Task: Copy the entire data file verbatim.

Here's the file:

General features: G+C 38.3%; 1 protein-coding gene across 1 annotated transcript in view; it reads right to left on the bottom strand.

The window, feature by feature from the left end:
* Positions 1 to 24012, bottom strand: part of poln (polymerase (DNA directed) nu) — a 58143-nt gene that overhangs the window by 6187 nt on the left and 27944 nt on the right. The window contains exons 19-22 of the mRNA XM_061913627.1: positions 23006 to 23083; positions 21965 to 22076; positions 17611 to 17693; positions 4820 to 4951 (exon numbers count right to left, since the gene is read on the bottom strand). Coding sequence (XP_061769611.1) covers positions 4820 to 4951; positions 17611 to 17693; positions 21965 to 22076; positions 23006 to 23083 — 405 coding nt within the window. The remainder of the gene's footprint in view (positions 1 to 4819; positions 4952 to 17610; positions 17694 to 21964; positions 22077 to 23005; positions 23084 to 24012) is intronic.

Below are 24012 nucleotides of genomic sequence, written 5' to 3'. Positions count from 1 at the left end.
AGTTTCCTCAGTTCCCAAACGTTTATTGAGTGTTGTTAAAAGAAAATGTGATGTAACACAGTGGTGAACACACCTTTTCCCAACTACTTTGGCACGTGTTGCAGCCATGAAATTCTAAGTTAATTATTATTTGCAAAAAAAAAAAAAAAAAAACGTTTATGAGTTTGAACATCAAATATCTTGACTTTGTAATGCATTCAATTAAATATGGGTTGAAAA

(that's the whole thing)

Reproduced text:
General features: G+C 38.3%; 1 protein-coding gene across 1 annotated transcript in view; it reads right to left on the bottom strand.

The window, feature by feature from the left end:
* Positions 1 to 24012, bottom strand: part of poln (polymerase (DNA directed) nu) — a 58143-nt gene that overhangs the window by 6187 nt on the left and 27944 nt on the right. The window contains exons 19-22 of the mRNA XM_061913627.1: positions 23006 to 23083; positions 21965 to 22076; positions 17611 to 17693; positions 4820 to 4951 (exon numbers count right to left, since the gene is read on the bottom strand). Coding sequence (XP_061769611.1) covers positions 4820 to 4951; positions 17611 to 17693; positions 21965 to 22076; positions 23006 to 23083 — 405 coding nt within the window. The remainder of the gene's footprint in view (positions 1 to 4819; positions 4952 to 17610; positions 17694 to 21964; positions 22077 to 23005; positions 23084 to 24012) is intronic.

Below are 24012 nucleotides of genomic sequence, written 5' to 3'. Positions count from 1 at the left end.
AGTTTCCTCAGTTCCCAAACGTTTATTGAGTGTTGTTAAAAGAAAATGTGATGTAACACAGTGGTGAACACACCTTTTCCCAACTACTTTGGCACGTGTTGCAGCCATGAAATTCTAAGTTAATTATTATTTGCAAAAAAAAAAAAAAAAAAACGTTTATGAGTTTGAACATCAAATATCTTGACTTTGTAATGCATTCAATTAAATATGGGTTGAAAA